This Hamburger Steak is smothered in thick brown gravy with onions and served with mashed potatoes. This is an easy ground beef recipe that your family will love! #budgetmealplanning #easydinnerideas #dinnerrecipeswithgroundbeef

Early cases
Apicius, Delaware re culinaria, an early assortment of recipes.

The initial known written recipes time to 1730 BC and were recorded on cuneiform capsules within Mesopotamia.

Other early published recipes day from around 1600 BC and come from an Akkadian tablet from southern Babylonia. Additionally there are operates in historical Egyptian hieroglyphs depicting the preparation of food.

Several ancient Greek recipes are known. Mithaecus’s cook book was an early one, but nearly all of it’s been missing; Athenaeus quotes one short menu in his Deipnosophistae. Athenaeus mentions a great many other cookbooks, them all lost.

Roman recipes are identified starting in the next century BCE with Cato the Elder’s De Agri Cultura. Several writers of this time described eastern Mediterranean preparing in Greek and in Latin. Some Punic recipes are known in Greek and Latin translation.

The big collection of recipes P re coquinaria, conventionally entitled Apicius, appeared in the 4th or fifth century and is the only total surviving cook book from the established world. It provides the programs served in dinner as Gustatio (appetizer), Primae Mensae (main course) and Secundae Mensae (dessert). Each formula starts with the Latin command “Take…,” “Recipe….”

Arabic recipes are documented beginning in the 10th century; see al-Warraq and al-Baghdadi.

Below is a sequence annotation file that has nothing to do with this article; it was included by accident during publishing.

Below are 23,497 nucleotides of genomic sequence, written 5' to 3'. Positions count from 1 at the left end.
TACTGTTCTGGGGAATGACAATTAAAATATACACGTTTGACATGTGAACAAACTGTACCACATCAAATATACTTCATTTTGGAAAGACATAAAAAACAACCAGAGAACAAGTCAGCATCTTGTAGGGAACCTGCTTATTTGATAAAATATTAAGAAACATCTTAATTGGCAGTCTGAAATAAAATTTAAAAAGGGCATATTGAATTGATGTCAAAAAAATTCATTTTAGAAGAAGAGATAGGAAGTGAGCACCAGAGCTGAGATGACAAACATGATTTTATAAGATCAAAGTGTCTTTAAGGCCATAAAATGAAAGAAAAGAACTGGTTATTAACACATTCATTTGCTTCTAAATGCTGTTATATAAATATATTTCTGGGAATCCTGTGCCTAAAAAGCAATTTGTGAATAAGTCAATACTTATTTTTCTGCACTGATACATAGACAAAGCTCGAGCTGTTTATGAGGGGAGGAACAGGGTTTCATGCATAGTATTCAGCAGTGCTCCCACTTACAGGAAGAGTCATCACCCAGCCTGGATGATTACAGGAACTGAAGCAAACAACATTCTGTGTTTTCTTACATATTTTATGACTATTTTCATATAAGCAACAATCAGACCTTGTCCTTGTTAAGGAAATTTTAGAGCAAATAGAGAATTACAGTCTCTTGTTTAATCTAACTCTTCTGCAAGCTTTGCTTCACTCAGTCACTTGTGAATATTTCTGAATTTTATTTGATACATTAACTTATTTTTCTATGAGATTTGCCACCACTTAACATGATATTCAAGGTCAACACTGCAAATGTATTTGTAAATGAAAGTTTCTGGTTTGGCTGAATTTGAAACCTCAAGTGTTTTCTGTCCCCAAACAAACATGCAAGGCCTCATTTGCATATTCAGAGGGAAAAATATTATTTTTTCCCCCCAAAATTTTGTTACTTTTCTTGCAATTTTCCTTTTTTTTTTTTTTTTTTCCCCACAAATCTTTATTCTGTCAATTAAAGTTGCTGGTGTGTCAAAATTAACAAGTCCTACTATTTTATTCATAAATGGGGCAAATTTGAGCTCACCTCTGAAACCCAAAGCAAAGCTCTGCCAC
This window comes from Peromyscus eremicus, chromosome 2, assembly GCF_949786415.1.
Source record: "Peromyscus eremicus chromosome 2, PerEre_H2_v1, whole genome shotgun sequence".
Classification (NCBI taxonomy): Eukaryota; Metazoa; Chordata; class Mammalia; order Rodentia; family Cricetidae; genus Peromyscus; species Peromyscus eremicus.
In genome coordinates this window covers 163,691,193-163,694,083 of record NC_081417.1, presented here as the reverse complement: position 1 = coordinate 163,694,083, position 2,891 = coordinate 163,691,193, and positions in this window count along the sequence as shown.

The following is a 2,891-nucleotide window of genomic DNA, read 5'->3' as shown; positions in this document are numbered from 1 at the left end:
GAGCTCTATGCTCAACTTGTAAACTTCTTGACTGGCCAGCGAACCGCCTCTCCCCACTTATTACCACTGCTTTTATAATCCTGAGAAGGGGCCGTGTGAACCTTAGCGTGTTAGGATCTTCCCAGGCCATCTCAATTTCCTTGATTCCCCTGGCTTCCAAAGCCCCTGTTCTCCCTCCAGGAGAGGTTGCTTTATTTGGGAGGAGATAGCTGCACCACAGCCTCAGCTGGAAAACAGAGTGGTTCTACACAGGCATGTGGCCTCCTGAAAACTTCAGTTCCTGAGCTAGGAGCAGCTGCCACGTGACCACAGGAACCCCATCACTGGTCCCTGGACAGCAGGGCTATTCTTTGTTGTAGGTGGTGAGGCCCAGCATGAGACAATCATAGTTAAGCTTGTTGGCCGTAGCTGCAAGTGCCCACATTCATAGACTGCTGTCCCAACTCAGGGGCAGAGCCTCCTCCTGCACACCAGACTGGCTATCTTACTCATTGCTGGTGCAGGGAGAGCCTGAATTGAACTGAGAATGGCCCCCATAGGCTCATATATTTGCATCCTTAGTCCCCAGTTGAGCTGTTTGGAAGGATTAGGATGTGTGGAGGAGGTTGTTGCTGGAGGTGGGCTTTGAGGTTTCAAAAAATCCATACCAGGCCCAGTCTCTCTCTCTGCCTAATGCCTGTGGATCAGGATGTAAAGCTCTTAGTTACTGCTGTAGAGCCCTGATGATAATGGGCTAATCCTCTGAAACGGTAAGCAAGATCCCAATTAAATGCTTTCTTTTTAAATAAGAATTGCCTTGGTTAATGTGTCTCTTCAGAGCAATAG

The earliest menu in Persian days from the 14th century. Several recipes have survived from the time of Safavids, including Karnameh (1521) by Mohammad Ali Bavarchi, including the cooking instruction of more than 130 various meals and pastries, and Madat-ol-Hayat (1597) by Nurollah Ashpaz. Recipe books from the Qajar period are numerous, the absolute most notable being Khorak-ha-ye Irani by king Nader Mirza.

Master Richard II of Britain commissioned a formula book called Forme of Cury in 1390, and about once, still another book was printed called Curye on Inglish, “cury” meaning cooking. Equally publications give the feeling of how food for the respectable classes was prepared and offered in Britain at that time. The lavish taste of the aristocracy in the Early Contemporary Period produced with it the start of exactly what do be called the modern menu book. By the 15th century, numerous manuscripts were showing detailing the recipes of the day. Many of these manuscripts give great information and history the re-discovery of several herbs and herbs including coriander, parsley, basil and peppermint, several which had been cut back from the Crusades.